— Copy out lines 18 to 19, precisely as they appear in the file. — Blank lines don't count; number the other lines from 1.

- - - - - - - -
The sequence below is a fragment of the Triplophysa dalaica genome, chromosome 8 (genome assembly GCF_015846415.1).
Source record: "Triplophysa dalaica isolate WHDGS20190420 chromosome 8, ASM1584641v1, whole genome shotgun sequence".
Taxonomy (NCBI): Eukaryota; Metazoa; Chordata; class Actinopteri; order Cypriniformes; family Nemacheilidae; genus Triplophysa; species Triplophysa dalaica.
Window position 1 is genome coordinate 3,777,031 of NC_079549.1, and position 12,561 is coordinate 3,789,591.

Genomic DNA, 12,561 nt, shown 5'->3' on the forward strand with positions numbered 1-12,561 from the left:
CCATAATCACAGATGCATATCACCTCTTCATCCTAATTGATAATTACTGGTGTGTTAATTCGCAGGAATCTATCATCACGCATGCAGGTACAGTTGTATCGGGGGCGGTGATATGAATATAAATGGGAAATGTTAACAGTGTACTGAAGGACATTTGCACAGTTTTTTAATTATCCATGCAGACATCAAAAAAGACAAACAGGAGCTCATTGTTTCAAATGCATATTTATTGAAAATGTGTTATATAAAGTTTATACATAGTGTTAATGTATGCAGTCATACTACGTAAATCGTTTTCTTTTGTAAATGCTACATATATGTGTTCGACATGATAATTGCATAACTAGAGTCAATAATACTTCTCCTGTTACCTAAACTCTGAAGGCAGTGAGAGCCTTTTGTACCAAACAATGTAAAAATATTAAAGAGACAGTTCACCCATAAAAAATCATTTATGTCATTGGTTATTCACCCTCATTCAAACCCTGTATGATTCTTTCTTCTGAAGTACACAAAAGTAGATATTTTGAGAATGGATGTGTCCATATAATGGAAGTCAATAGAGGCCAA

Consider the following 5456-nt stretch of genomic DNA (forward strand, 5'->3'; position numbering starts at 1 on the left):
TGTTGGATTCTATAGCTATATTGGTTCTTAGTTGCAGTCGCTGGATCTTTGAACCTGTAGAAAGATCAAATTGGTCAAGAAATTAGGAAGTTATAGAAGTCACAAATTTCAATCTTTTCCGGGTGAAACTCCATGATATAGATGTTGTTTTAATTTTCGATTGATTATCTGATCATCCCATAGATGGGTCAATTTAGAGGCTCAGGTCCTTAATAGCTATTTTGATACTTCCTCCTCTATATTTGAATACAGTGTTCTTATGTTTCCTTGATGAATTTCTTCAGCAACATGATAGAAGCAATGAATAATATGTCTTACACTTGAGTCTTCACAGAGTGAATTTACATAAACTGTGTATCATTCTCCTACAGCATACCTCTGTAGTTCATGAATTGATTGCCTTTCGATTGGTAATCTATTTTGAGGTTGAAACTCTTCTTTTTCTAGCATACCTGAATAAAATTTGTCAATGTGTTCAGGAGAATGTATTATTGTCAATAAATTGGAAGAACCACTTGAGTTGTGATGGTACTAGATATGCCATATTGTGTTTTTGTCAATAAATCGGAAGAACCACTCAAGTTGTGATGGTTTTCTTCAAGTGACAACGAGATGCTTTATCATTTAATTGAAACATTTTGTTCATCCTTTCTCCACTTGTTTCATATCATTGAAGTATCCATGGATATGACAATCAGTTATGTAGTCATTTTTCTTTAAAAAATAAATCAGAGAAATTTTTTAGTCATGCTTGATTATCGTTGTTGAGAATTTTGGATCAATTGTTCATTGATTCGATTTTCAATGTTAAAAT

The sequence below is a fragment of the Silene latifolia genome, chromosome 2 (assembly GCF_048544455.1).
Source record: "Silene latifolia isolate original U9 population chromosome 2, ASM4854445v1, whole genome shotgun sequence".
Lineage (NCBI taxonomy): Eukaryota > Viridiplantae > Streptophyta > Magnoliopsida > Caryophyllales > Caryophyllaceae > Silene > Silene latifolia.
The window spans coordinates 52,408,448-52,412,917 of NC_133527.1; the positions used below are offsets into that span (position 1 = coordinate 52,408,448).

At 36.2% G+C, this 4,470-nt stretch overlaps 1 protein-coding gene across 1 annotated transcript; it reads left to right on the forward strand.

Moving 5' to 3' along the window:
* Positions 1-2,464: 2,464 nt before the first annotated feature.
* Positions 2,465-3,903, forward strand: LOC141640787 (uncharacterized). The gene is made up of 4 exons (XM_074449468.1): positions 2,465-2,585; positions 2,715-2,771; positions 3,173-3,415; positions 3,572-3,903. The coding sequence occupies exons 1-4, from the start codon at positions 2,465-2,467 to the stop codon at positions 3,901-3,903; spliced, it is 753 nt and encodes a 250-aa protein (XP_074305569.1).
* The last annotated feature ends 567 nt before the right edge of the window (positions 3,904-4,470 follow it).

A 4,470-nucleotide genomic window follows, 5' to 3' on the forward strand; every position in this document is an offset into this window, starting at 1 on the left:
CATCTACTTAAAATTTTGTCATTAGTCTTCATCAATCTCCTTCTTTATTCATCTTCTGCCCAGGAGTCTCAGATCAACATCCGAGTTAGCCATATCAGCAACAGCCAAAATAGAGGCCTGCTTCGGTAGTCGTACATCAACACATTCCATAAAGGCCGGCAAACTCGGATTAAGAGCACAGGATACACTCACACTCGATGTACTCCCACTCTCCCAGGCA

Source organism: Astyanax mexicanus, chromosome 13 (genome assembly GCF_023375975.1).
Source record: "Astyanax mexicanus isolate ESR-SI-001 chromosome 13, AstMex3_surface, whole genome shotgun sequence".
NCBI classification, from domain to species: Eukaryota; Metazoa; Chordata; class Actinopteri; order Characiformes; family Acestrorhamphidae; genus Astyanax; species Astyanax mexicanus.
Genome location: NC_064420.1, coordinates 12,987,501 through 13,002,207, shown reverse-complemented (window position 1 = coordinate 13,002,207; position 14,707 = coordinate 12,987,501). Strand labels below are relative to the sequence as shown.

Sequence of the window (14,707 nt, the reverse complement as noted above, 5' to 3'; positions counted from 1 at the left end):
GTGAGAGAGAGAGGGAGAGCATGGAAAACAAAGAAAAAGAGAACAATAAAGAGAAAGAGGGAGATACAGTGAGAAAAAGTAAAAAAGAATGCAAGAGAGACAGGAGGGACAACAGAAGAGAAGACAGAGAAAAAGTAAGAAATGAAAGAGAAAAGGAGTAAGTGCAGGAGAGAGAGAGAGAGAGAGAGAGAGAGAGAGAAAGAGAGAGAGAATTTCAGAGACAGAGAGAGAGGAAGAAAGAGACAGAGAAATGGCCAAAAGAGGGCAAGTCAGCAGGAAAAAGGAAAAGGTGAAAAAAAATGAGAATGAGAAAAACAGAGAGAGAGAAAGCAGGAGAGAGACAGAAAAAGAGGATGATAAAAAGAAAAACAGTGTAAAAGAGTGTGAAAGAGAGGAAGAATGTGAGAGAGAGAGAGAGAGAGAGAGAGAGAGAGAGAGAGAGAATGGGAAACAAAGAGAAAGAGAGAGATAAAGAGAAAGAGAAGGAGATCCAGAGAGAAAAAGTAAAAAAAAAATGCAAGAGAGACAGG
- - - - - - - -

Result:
A 4,470-nucleotide genomic window follows, 5' to 3' on the forward strand; every position in this document is an offset into this window, starting at 1 on the left:
CATCTACTTAAAATTTTGTCATTAGTCTTCATCAATCTCCTTCTTTATTCATCTTCTGCCCAGGAGTCTCAGATCAACATCCGAGTTAGCCATATCAGCAACAGCCAAAATAGAGGCCTGCTTCGGTAGTCGTACATCAACACATTCCATAAAGGCCGGCAAACTCGGATTAAGAGCACAGGATACACTCACACTCGATGTACTCCCACTCTCCCAGGCA